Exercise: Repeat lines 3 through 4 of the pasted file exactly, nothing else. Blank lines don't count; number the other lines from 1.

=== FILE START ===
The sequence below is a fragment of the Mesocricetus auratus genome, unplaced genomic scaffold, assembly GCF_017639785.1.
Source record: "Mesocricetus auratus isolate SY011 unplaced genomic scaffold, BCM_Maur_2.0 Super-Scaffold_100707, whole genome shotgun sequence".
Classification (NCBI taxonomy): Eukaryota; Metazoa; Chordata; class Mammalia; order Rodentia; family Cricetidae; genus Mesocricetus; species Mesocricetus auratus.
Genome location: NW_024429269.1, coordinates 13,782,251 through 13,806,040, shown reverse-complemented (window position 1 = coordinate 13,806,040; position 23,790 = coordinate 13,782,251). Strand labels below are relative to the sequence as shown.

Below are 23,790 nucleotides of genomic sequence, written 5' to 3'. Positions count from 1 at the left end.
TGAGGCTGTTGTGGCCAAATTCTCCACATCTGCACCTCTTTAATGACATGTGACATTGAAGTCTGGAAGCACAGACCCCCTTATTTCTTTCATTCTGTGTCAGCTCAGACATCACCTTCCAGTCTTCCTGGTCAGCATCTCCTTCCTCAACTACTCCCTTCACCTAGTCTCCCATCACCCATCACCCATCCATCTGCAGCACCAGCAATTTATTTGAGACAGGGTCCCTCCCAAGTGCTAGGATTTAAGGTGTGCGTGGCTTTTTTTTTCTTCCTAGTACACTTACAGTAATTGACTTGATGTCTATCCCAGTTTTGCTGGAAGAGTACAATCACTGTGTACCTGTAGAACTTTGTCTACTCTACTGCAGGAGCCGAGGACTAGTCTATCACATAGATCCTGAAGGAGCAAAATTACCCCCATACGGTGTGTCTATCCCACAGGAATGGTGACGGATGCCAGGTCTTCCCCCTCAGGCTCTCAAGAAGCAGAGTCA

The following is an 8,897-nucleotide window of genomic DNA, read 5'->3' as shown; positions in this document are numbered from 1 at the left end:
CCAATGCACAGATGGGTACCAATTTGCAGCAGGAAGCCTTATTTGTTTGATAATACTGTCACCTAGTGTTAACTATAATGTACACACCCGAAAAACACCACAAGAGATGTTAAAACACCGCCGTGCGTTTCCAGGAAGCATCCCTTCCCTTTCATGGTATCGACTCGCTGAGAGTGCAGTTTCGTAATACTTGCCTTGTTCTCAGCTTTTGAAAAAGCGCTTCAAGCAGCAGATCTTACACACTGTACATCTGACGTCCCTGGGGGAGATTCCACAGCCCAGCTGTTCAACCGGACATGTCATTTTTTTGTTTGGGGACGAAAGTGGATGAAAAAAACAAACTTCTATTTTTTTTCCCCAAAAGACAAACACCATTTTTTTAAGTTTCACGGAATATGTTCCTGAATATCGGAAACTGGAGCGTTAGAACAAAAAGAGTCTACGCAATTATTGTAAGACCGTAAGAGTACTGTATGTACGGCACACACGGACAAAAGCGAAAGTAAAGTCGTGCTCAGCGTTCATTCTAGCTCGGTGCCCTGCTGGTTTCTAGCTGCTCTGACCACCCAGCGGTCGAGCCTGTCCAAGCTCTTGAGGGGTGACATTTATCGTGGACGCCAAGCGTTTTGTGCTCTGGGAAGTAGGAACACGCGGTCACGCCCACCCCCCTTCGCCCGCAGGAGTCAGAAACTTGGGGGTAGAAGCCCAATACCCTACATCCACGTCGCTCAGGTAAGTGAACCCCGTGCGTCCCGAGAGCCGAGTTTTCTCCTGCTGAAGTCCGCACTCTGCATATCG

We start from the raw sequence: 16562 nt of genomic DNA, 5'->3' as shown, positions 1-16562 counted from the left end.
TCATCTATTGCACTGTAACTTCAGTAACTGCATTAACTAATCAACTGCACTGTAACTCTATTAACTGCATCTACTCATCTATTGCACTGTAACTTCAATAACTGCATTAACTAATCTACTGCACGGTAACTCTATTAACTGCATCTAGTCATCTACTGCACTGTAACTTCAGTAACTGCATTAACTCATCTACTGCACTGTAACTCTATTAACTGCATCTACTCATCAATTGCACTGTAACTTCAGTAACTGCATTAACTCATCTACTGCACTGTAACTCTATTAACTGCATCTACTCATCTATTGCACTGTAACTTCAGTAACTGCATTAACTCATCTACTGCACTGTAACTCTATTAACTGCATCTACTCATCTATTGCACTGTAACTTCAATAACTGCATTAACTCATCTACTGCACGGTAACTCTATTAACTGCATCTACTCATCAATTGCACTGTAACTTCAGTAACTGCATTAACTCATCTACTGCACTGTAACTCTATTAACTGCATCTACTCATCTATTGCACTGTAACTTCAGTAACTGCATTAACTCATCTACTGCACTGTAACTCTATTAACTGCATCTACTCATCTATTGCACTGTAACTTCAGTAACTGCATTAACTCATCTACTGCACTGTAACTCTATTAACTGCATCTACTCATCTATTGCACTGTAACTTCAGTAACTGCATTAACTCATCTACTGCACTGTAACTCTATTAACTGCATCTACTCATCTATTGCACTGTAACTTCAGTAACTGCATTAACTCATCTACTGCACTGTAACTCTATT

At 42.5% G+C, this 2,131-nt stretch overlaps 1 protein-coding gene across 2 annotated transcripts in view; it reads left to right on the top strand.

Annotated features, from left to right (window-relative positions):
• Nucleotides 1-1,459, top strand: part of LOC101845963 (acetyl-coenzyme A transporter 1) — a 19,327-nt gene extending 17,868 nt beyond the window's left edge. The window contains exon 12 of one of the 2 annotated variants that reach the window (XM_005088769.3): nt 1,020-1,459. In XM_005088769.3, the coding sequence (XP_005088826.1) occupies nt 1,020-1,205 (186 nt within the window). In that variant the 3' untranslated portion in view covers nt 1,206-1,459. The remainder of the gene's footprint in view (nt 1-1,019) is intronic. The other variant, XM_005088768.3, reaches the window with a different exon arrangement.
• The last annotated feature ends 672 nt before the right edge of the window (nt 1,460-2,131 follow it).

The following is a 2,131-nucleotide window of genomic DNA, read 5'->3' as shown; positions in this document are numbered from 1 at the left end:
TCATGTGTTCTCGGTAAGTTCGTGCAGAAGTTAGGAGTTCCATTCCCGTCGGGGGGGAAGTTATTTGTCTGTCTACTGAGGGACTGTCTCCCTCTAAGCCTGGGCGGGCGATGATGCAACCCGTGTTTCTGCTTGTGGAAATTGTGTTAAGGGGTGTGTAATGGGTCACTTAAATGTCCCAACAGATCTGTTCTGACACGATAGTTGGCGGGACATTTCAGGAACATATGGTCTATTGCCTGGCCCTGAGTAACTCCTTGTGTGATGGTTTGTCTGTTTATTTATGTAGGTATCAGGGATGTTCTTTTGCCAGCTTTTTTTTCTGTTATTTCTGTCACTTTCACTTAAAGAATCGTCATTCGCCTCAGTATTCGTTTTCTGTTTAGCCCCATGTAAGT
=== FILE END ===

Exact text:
Classification (NCBI taxonomy): Eukaryota; Metazoa; Chordata; class Mammalia; order Rodentia; family Cricetidae; genus Mesocricetus; species Mesocricetus auratus.
Genome location: NW_024429269.1, coordinates 13,782,251 through 13,806,040, shown reverse-complemented (window position 1 = coordinate 13,806,040; position 23,790 = coordinate 13,782,251). Strand labels below are relative to the sequence as shown.